Ericka L. Adler, JD, LLM has practiced in the area of regulatory and transactional healthcare law for more than 20 years. She represents physicians and other healthcare providers across the country in their day-to-day legal needs, including contract negotiations, sale transactions, and complex joint ventures. She also works with providers on a wide variety of compliance issues such as Stark Law, Anti-Kickback Statute, and HIPAA. Ericka has been writing for Physicians Practice since 2011.
Physicians must consider both the benefits and burdens before participating in clinical studies.
Physicians often find themselves looking for extra practice income to offset ever-decreasing reimbursement options. One popular way to generate additional income for some practices is through participation in clinical studies. Beyond additional income, participating in these studies may expand treatment options for patients and provide access to the most current scientific research initiatives, thereby improving a practice’s reputation and overall quality of care. As with any new venture, however, there are some potential complications of which you should be aware.
For example, clinical studies often involve an extensive time commitment and specific documentation requirements, most of which will affect the physician directly. Failure to follow often strict research protocols may result in you not meeting benchmarks for payment, not being considered for future clinical studies and, perhaps most importantly, compromising outcomes of the study itself. Accordingly, it is important to create safeguards to ensure the integrity of any research study and to protect the well-being of the participants.
In particular, if you are involved in a clinical study, it is recommended you abide by the following guidelines:
1. Ensure that the clinical study relates to your scope of practice. This will increase the likelihood that you have appropriate training to conduct a successful clinical study and have the proper equipment and systems in place.
2. Depending upon your practice affiliations, you may need approval from an Institutional Review Board (IRB) before participating in any study. Also, make certain that the person/entity sponsoring the study has obtained approval from their respective IRB. You must familiarize yourself with all IRB guidelines and ensure that you follow all associated directives and ethics requirements.
3. If you are treating a patient who is eligible to participate in the clinical study you are conducting, know that the informed consent process must differentiate between your role as a provider and researcher. Accordingly, it is recommended that if you are the patient’s treating physician then someone else should obtain the patient’s informed consent to enroll in the clinical study. Your patients should never feel pressured into participating in a research study.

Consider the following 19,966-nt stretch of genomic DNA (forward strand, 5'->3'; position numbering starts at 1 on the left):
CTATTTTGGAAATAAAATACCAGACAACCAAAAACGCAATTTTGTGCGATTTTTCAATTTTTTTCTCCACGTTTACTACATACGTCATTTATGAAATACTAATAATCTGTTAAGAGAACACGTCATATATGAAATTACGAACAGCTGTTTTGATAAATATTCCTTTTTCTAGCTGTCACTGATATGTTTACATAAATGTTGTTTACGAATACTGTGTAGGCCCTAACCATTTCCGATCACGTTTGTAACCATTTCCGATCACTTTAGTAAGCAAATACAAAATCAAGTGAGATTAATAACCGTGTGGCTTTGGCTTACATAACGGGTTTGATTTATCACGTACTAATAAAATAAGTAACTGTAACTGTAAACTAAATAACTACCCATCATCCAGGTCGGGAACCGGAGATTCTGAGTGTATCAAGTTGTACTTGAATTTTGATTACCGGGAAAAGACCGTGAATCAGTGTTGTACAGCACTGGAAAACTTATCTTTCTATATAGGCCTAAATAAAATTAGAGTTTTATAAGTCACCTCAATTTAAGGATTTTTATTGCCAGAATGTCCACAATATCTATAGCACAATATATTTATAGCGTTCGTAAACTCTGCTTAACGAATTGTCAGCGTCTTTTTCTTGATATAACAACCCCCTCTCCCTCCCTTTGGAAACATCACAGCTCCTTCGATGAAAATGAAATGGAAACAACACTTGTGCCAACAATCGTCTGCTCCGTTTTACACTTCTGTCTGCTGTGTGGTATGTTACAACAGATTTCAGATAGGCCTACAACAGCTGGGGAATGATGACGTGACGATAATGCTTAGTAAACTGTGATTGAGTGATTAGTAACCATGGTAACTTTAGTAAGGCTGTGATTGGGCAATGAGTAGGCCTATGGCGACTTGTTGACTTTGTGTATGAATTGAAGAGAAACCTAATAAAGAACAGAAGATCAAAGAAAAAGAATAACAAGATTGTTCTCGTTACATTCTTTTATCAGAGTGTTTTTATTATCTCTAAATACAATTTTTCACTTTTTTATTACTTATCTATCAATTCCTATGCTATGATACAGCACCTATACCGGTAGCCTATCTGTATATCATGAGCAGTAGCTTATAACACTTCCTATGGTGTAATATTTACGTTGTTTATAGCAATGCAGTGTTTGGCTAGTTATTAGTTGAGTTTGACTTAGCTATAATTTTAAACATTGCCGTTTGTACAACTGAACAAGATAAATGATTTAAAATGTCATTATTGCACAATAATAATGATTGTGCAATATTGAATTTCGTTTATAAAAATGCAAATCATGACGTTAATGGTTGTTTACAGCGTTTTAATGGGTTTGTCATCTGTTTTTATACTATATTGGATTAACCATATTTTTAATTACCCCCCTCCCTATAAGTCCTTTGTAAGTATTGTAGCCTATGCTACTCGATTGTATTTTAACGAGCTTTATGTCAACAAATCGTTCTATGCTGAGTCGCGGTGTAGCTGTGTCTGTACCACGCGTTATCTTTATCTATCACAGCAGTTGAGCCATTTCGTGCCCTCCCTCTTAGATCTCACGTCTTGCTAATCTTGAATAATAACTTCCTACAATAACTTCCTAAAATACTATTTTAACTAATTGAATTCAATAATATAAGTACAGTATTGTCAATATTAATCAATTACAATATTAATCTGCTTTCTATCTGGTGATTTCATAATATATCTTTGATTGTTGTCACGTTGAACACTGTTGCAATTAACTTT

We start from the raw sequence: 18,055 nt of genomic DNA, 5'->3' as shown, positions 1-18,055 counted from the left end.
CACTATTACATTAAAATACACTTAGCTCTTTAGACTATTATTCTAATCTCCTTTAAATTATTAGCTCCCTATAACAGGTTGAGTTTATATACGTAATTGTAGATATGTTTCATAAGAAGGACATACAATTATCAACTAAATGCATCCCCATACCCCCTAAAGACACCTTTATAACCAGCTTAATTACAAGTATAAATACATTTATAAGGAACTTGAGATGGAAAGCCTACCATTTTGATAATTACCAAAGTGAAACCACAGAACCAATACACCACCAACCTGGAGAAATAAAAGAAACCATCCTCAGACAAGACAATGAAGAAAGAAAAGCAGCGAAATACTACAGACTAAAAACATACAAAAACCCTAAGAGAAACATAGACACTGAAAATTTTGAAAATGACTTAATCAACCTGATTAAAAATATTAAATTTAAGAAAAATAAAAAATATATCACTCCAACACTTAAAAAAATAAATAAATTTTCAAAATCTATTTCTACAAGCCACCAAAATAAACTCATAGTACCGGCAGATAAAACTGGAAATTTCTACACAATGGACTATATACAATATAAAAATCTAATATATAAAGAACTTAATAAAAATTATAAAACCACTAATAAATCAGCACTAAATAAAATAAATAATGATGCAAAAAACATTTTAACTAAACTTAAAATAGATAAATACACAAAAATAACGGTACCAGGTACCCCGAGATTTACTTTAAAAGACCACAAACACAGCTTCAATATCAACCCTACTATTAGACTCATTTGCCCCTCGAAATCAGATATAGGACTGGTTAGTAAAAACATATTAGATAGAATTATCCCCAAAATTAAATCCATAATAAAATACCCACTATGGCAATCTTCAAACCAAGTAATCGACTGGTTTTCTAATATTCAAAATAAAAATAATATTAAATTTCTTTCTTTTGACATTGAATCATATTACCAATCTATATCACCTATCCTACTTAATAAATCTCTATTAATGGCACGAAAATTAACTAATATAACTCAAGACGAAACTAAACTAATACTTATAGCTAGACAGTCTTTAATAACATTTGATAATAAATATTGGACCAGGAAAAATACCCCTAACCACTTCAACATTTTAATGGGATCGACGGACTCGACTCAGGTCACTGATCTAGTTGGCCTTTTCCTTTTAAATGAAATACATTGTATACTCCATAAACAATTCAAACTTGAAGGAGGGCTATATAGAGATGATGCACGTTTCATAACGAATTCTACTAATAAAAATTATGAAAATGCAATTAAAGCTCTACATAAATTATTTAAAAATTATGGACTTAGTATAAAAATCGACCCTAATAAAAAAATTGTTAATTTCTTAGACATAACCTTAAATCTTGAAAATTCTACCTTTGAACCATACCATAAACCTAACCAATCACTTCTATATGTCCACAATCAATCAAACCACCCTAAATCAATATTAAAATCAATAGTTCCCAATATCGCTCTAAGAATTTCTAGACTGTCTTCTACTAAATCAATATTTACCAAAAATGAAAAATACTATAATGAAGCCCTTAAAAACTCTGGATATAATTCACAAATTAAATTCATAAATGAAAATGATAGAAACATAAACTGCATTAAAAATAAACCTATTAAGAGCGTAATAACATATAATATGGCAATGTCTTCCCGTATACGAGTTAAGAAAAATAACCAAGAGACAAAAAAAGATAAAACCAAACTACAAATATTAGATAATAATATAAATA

4. The informed consent process should involve notifying participants of the nature and source of funding you are receiving and should also include information on what type of funding exists if potential complications arise due to a patient’s study participation. It is important to have all of these disclosures in writing.
5. Financial compensation for a clinical study can implicate healthcare fraud and abuse laws. In order to mitigate regulatory considerations, any financial compensation received must be fair market value for the performance of specific, legitimate services. Compensation should never vary according to the volume of participants you enroll, and you should not accept payment exclusively for referring patients to clinical studies.
6. When entering into a contract to participate in a research study, make certain that you have access to final study results and that there is no provision allowing the research sponsor to delay or obstruct ultimate publication of such results. With much at stake for both you and study participants, it is important these results are released as efficiently and effectively as possible.
As is the case with starting any new endeavor, there are burdens associated with the potential benefits of clinical study participation. Practices may incur expenses related to study participation that are not covered by the study itself, including, but not limited to, arranging for appropriate space, procuring appropriate supplies and hiring qualified staff. No matter what your circumstances, however, it is best to ensure that appropriate safeguards and precautions are in place. The guidelines discussed above are a great starting point. Moving forward, as always, it is important you talk with knowledgeable legal counsel.